Leaked patch notes for Amazon’s ‘New World’ hit Reddit and reveals a controversial new feature. The game’s upcoming cash shop will have your typical cosmetic items, but it will also have a paid XP boosts.
For the uninitiated, XP boosts are a multiplier to a player’s experience gained from completing tasks. It intends to shorten the game’s playtime or leveling time. Amazon argues this is for players that don’t have the time to play along with MMO.
We may sell quality-of-life items or boosts that will help players improve their time spent leveling up their character and trade skill experience.
Many players disagree with Amazon’s stance and claim this new shop item is pay-to-win. The term is poison for MMOs and competitive games. It means a player can simply pay cash to have an advantage over other players. The average player base is strongly against the concept. The hours of dedication someone puts into an MMO are supposed to be rewarded in the endgame. If a player has pushed for the best items, they should be the best. Companies are often tempted by the influx of new money that comes from adopting XP boosts or item shops. In the past, when a game has received the pay-to-win title, it spells its demise.
A notable case of a pay-to-win collapse is the fall of Lord of the Rings Online. LotRO had everything, a popular IP, lore to expand upon, and decent gameplay. But rumors started of players buying items that made them god-like. Tales of “soloing raids” and killing other players ran wild. Unfortunately, the game didn’t stand a chance. It quickly lost much of it’s players after the introduction of its cash shop.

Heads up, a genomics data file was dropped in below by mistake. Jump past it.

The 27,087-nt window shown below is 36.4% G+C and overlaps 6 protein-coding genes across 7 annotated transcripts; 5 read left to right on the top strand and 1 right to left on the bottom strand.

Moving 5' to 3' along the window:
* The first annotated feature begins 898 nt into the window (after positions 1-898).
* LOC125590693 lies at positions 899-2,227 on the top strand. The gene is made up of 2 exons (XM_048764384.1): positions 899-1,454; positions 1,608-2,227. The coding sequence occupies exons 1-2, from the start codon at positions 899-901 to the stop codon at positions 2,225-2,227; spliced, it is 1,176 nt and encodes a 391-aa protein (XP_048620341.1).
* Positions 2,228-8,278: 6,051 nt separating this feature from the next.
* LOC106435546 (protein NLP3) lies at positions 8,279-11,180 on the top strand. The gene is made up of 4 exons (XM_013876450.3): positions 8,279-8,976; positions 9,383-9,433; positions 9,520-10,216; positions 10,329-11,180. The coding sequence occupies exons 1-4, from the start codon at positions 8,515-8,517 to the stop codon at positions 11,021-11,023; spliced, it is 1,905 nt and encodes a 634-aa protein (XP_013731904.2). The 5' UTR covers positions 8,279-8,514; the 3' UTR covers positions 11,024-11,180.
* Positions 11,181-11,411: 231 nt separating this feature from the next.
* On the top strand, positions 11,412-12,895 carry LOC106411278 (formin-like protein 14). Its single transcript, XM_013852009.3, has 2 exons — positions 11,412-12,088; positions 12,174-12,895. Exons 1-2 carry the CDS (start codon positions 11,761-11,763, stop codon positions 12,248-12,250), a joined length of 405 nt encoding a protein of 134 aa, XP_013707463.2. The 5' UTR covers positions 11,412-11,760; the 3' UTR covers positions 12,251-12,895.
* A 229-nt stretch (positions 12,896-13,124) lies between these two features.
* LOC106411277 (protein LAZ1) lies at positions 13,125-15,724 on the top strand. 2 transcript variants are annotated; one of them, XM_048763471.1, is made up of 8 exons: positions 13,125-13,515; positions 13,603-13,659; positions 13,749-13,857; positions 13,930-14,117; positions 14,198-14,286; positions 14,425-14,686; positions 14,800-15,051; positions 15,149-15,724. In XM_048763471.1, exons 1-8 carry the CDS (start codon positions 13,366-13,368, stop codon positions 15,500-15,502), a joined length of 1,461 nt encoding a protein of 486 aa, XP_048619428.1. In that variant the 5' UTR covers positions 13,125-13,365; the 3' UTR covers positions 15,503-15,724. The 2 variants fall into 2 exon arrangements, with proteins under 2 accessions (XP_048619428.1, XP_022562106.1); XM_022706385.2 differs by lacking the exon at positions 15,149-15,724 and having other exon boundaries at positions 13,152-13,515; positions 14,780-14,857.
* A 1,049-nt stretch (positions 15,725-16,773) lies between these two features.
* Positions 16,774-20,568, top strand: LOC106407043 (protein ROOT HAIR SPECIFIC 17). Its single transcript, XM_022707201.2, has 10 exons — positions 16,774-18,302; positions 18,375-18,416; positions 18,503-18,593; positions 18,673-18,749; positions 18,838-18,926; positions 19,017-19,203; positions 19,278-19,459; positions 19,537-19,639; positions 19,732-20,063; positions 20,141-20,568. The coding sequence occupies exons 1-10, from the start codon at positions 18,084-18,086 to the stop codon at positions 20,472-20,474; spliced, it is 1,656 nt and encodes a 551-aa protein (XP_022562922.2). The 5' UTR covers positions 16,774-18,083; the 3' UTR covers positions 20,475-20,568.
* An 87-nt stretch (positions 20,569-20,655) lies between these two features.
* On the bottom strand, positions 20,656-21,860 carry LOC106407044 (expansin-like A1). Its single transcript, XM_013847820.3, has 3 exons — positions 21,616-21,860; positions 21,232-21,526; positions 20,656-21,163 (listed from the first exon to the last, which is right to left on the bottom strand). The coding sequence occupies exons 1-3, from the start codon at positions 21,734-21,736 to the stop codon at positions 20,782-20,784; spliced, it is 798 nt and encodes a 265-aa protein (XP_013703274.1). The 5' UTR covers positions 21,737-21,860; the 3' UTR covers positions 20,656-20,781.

Amazon knows these stories, is trying to fight them. On the same note about the new boosts, they committed to a balanced system.
We’re committed to keeping the competitive systems fair and balanced for all customers, and purchases will not provide a competitive edge over another player who chooses not to purchase additional items.
The shorter playtime is a fair argument for some. As the target audience ages, their lives become far busier. Someone who played World of Warcraft in 2004 may have found time after school and homework. That same player today has work and a family vying for their attention. Are XP boosts a good workaround or are they cheapening the experience for others?
As the industry grows and looks for new revenue, developers will continue to add post-launch purchases. Game development is an expensive process, and a launch only brings money in once every few years. Microtransactions, season passes, and cash shops help cover the costs and extend the game’s life. But players must keep these companies focused on delivering a good game and all their features at a fair cost. A vocal fanbase and a dedicated company can create a long-lasting community that benefits both sides.
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